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Is anticipatory care fundamental to nursing?

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  2. Is anticipatory care fundamental to nursing?
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Recently, a new term has begun to be described in the healthcare literature. That term is ‘anticipatory care’. The principles of anticipatory care are broadly to work with individuals to identify early any circumstances that may have a negative impact on their mental, physical and social health, and to put in place proactive strategies to avert those impacts.

Kennedy et al. (2011) report in this issue of the Journal of Advanced Nursing the interesting findings of a study that explored how community nurses understand the concept of anticipatory care. They found that there are two proactive approaches to anticipatory care. One was focused on management of long-term illness and protocol driven, and the other was synonymous with long-standing nursing activity that focuses on holistic care of the individual. Both approaches involved community nurses working with individuals collaboratively to explore the phenomenon of unreported need. For many nurses, such an anticipatory care approach will be recognized as being fundamental to quality nursing care and has been so since Florence Nightingale carefully articulated the meaning of nursing.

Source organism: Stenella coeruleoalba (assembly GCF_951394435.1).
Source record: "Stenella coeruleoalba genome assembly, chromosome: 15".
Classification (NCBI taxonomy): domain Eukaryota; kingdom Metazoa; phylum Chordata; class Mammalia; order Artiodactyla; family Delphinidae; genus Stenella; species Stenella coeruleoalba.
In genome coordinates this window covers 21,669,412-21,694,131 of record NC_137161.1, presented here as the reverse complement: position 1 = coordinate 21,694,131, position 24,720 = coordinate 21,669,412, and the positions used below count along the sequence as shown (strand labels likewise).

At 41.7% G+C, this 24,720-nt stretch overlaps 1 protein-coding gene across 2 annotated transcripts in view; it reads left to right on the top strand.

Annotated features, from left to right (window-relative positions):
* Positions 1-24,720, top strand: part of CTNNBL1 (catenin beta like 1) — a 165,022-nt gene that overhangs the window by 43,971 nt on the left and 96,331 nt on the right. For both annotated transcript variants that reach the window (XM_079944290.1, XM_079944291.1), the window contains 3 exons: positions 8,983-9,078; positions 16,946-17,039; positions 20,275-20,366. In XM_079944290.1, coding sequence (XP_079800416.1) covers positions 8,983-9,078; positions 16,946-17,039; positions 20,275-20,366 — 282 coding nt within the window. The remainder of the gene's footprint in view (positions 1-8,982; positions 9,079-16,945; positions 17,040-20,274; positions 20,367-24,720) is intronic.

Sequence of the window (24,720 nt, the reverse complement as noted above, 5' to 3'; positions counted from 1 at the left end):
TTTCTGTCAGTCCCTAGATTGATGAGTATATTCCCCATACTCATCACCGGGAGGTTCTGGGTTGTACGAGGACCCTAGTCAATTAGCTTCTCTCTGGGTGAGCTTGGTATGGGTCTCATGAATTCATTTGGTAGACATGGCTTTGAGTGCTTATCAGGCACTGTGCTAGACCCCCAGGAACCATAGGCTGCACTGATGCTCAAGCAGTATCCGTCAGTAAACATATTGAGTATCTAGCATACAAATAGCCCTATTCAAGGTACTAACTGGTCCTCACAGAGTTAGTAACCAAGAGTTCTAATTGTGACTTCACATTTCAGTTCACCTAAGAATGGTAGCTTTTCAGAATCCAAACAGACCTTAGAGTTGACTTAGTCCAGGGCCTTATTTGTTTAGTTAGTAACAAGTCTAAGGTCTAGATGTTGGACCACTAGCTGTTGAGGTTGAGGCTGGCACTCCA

Anticipatory care promotes the importance of functional capacity and recognizes the interrelationship between physical, mental and social causes of health and illness. The principles of anticipatory care recognize that health and social equilibrium can be maintained for extended periods of time and even when disrupted by an exacerbation of illness, can be restored. The functional capacity of the individual is preserved and the environment in which the individual lives is carefully considered in care planning. Anticipatory care purposefully shifts the focus from problem-based care planning to one of building capacity. This is precisely the intention of community-based nursing.

I contend that nurses have driven this ‘anticipatory’ care agenda for more than one hundred years, yet Kennedy et al. (2011) propose that a major barrier to the evaluation of effectiveness of anticipatory care appears to be the invisibility of much of what actually occurs in community nursing practice. This has been a fundamental issue for nursing for as long as the profession has existed. This study suggests that the very ‘safety nets’ which nurses provide individuals in the community remain unarticulated, unsystematic and not valued or recognized. Kennedy et al. (2011) are to be commended for once again bringing the invisibility of nursing work to our attention. Nursing research must continue to expose the importance and depth of nursing, to recognize the contribution nursing makes to health and well-being in both the local and global context and to foster the visibility of the contribution of nursing.

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  2. Is anticipatory care fundamental to nursing?
  3. Reference